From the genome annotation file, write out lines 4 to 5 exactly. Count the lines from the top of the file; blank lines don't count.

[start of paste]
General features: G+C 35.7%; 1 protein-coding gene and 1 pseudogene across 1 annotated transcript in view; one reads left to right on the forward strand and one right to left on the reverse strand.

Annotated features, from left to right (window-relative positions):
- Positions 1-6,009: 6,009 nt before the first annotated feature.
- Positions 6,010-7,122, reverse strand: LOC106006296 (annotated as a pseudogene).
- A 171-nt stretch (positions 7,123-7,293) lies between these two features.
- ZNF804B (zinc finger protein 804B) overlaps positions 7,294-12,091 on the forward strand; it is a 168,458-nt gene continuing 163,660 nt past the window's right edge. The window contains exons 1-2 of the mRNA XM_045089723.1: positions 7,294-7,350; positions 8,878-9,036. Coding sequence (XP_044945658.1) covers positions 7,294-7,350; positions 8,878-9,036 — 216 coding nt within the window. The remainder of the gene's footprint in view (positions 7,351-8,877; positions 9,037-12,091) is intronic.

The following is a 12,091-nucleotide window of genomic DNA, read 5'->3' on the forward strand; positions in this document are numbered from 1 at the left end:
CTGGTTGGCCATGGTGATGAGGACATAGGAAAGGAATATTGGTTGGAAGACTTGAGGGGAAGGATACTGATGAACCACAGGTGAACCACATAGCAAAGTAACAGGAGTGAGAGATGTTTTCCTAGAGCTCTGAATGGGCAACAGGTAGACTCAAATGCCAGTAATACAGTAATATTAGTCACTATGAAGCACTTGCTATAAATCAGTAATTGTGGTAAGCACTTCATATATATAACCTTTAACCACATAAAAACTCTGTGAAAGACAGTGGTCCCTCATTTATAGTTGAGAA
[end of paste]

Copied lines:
- Positions 6,010-7,122, reverse strand: LOC106006296 (annotated as a pseudogene).
- A 171-nt stretch (positions 7,123-7,293) lies between these two features.